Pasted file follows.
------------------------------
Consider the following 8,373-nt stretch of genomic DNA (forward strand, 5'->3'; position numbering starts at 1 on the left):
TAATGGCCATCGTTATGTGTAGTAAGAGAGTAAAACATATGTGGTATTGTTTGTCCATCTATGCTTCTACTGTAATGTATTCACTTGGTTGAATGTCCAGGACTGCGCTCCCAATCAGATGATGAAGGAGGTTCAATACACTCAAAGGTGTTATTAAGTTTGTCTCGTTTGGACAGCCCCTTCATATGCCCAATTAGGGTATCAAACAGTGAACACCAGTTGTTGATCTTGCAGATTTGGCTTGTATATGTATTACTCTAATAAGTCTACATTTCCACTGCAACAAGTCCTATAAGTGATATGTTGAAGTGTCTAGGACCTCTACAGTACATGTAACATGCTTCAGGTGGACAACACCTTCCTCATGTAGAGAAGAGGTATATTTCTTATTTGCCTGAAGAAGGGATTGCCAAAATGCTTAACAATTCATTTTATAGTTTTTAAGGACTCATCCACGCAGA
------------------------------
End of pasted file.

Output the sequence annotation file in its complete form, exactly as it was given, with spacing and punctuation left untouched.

Consider the following 8,373-nt stretch of genomic DNA (forward strand, 5'->3'; position numbering starts at 1 on the left):
TAATGGCCATCGTTATGTGTAGTAAGAGAGTAAAACATATGTGGTATTGTTTGTCCATCTATGCTTCTACTGTAATGTATTCACTTGGTTGAATGTCCAGGACTGCGCTCCCAATCAGATGATGAAGGAGGTTCAATACACTCAAAGGTGTTATTAAGTTTGTCTCGTTTGGACAGCCCCTTCATATGCCCAATTAGGGTATCAAACAGTGAACACCAGTTGTTGATCTTGCAGATTTGGCTTGTATATGTATTACTCTAATAAGTCTACATTTCCACTGCAACAAGTCCTATAAGTGATATGTTGAAGTGTCTAGGACCTCTACAGTACATGTAACATGCTTCAGGTGGACAACACCTTCCTCATGTAGAGAAGAGGTATATTTCTTATTTGCCTGAAGAAGGGATTGCCAAAATGCTTAACAATTCATTTTATAGTTTTTAAGGACTCATCCACGCAGA